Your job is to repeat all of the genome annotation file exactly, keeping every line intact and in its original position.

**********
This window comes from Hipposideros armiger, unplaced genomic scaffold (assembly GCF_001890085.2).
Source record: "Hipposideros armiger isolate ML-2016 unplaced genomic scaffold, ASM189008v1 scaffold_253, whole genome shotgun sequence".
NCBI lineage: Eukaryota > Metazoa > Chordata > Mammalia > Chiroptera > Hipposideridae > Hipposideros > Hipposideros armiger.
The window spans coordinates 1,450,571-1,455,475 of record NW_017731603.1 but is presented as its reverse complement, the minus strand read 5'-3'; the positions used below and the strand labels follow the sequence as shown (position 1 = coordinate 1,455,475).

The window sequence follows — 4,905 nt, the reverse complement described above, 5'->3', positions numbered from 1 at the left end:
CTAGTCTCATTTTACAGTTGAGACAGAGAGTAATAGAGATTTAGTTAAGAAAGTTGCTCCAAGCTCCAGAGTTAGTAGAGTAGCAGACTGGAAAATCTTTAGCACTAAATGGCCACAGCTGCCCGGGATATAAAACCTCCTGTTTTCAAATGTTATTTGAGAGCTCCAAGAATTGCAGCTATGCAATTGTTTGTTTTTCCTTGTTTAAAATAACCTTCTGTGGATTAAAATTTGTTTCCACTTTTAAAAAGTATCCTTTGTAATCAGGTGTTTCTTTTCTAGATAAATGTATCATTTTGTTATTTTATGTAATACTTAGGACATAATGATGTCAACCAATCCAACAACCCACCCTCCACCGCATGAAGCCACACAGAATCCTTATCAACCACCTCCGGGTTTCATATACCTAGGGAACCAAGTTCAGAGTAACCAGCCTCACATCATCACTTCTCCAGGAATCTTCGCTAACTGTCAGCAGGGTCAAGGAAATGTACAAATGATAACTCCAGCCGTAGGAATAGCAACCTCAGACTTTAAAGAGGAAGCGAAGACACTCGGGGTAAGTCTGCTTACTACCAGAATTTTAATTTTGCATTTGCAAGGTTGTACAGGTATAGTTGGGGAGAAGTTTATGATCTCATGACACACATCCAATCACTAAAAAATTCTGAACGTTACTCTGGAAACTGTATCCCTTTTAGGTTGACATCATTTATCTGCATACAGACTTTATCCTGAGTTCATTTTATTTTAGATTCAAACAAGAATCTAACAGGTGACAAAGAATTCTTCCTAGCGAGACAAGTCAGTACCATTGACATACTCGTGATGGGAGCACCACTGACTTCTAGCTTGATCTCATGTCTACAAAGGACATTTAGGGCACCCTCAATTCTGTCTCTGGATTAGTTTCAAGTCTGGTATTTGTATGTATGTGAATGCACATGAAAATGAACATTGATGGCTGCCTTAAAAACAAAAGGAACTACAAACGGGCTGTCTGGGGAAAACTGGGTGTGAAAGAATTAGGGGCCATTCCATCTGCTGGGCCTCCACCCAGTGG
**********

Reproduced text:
This window comes from Hipposideros armiger, unplaced genomic scaffold (assembly GCF_001890085.2).
Source record: "Hipposideros armiger isolate ML-2016 unplaced genomic scaffold, ASM189008v1 scaffold_253, whole genome shotgun sequence".
NCBI lineage: Eukaryota > Metazoa > Chordata > Mammalia > Chiroptera > Hipposideridae > Hipposideros > Hipposideros armiger.
The window spans coordinates 1,450,571-1,455,475 of record NW_017731603.1 but is presented as its reverse complement, the minus strand read 5'-3'; the positions used below and the strand labels follow the sequence as shown (position 1 = coordinate 1,455,475).

The window sequence follows — 4,905 nt, the reverse complement described above, 5'->3', positions numbered from 1 at the left end:
CTAGTCTCATTTTACAGTTGAGACAGAGAGTAATAGAGATTTAGTTAAGAAAGTTGCTCCAAGCTCCAGAGTTAGTAGAGTAGCAGACTGGAAAATCTTTAGCACTAAATGGCCACAGCTGCCCGGGATATAAAACCTCCTGTTTTCAAATGTTATTTGAGAGCTCCAAGAATTGCAGCTATGCAATTGTTTGTTTTTCCTTGTTTAAAATAACCTTCTGTGGATTAAAATTTGTTTCCACTTTTAAAAAGTATCCTTTGTAATCAGGTGTTTCTTTTCTAGATAAATGTATCATTTTGTTATTTTATGTAATACTTAGGACATAATGATGTCAACCAATCCAACAACCCACCCTCCACCGCATGAAGCCACACAGAATCCTTATCAACCACCTCCGGGTTTCATATACCTAGGGAACCAAGTTCAGAGTAACCAGCCTCACATCATCACTTCTCCAGGAATCTTCGCTAACTGTCAGCAGGGTCAAGGAAATGTACAAATGATAACTCCAGCCGTAGGAATAGCAACCTCAGACTTTAAAGAGGAAGCGAAGACACTCGGGGTAAGTCTGCTTACTACCAGAATTTTAATTTTGCATTTGCAAGGTTGTACAGGTATAGTTGGGGAGAAGTTTATGATCTCATGACACACATCCAATCACTAAAAAATTCTGAACGTTACTCTGGAAACTGTATCCCTTTTAGGTTGACATCATTTATCTGCATACAGACTTTATCCTGAGTTCATTTTATTTTAGATTCAAACAAGAATCTAACAGGTGACAAAGAATTCTTCCTAGCGAGACAAGTCAGTACCATTGACATACTCGTGATGGGAGCACCACTGACTTCTAGCTTGATCTCATGTCTACAAAGGACATTTAGGGCACCCTCAATTCTGTCTCTGGATTAGTTTCAAGTCTGGTATTTGTATGTATGTGAATGCACATGAAAATGAACATTGATGGCTGCCTTAAAAACAAAAGGAACTACAAACGGGCTGTCTGGGGAAAACTGGGTGTGAAAGAATTAGGGGCCATTCCATCTGCTGGGCCTCCACCCAGTGG